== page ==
Can rock save the world?
Few people become musicians in order to bring about social change, but during the last 40 years, more and more artists have used their music and celebrity to raise awareness and gobs of cash for a variety of causes. Some have charged forth without truly grasping the issue, eliciting plenty of eye rolls and increasing cynicism, while others have traveled the world, educating themselves on complex issues. Sometimes the well-informed are joined by the interested—and even by those just looking to help their image—in massive efforts to bring attention and money to important issues, like this summer’s Live Earth concerts addressing global warming. But in any case, it’s become obvious that rock is often much more than simply entertainment.
Paste contributing editor Steve Turner has interviewed scores of musicians over the years, often asking them what effect they hoped their music would have on their immediate audience or the world in general. The resulting quotes (full list here) could almost be divided into two groups, with Live Aid in 1985 as the dividing line. Before Live Aid, the debate about the changes rock could bring about was restricted to the effect of the music on the consciousness, the words on the intellect, or the lifestyle of the performer on the imagination. After Live Aid, the debate was much more about how rock music could galvanize people to petition, donate and give their time to specific projects around the world.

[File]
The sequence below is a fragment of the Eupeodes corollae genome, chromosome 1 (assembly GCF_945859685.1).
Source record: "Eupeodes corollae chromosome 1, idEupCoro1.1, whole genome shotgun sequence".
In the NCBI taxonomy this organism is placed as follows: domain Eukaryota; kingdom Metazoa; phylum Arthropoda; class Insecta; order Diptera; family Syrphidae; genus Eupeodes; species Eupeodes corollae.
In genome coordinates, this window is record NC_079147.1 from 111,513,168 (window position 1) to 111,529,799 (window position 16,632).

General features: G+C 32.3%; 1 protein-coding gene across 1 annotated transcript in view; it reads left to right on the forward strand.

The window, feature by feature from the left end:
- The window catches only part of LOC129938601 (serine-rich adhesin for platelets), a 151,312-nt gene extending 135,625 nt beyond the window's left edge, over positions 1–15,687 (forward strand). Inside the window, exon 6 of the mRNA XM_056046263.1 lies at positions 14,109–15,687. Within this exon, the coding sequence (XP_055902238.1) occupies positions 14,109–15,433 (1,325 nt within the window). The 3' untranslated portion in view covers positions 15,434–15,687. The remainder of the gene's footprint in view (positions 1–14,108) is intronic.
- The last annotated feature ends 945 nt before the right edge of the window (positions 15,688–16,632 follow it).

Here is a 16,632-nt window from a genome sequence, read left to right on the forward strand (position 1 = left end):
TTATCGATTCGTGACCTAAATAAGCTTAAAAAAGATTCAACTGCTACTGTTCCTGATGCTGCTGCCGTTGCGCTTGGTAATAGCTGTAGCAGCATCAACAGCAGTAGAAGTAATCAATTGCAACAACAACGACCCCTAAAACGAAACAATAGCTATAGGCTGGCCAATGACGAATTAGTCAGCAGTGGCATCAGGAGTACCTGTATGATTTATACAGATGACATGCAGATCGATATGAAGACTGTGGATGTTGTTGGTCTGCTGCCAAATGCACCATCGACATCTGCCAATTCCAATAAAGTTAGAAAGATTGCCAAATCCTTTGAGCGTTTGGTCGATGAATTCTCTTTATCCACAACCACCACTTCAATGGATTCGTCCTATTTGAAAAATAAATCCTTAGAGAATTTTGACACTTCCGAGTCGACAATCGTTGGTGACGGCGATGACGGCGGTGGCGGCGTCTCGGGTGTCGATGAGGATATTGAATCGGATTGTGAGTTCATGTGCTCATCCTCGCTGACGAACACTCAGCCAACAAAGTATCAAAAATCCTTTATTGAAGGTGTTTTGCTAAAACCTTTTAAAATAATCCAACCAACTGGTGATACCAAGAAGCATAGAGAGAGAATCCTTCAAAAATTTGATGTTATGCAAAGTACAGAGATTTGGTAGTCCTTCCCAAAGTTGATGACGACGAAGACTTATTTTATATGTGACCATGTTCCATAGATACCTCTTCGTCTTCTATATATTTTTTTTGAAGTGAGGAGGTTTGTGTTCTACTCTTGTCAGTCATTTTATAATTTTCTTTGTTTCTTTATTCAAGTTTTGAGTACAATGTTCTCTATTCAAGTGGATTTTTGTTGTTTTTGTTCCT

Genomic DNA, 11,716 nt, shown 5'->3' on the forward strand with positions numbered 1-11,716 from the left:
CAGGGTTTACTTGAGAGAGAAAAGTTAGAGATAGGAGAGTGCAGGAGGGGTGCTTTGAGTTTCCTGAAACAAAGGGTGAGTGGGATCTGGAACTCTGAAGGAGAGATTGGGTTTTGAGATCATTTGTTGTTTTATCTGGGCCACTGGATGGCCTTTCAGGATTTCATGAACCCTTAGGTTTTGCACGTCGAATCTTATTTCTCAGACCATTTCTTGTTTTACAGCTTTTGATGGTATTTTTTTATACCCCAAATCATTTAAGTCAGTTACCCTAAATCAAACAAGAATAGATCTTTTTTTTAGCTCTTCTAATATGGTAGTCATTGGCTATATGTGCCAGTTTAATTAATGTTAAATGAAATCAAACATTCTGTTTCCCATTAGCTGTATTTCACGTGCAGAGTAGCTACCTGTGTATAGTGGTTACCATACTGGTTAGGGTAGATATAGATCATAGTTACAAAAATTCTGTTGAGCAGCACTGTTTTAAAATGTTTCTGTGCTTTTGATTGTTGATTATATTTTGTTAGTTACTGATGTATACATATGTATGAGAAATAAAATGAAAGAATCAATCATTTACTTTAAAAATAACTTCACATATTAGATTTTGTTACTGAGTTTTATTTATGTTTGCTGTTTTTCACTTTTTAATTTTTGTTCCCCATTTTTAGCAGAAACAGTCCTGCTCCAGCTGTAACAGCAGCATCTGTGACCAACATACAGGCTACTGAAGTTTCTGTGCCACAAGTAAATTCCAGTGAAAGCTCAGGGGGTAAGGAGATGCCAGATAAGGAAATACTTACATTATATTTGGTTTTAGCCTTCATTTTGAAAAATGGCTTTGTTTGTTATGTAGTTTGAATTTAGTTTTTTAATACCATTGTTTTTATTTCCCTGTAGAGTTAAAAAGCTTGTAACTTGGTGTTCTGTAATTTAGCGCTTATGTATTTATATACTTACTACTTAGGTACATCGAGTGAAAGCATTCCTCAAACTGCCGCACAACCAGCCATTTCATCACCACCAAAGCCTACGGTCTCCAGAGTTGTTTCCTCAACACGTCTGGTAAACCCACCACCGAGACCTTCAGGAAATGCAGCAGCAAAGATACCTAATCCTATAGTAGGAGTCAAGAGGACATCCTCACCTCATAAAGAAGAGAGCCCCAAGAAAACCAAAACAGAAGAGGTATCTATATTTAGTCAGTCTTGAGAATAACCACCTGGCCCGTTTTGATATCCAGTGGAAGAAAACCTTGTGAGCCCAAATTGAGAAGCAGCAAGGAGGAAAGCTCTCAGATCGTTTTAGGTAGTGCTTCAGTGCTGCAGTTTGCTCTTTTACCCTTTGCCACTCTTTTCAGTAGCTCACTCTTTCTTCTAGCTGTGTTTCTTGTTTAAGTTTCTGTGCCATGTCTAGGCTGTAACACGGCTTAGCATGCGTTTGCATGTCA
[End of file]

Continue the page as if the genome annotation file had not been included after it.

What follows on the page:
Some of the early quotes look naive in light of what’s frequently achieved today, but in 1971 no one thought that rock stars would one day be twisting the arms of presidents or that presidents and prime ministers would have secret histories of playing guitars and saxophones.
Peruse the following links to choose which section of the July 2007 cover story you'd like to read.
To read the editorial from issue 33, click here.
To peruse a list of all the causes highlighted in this issue, click here.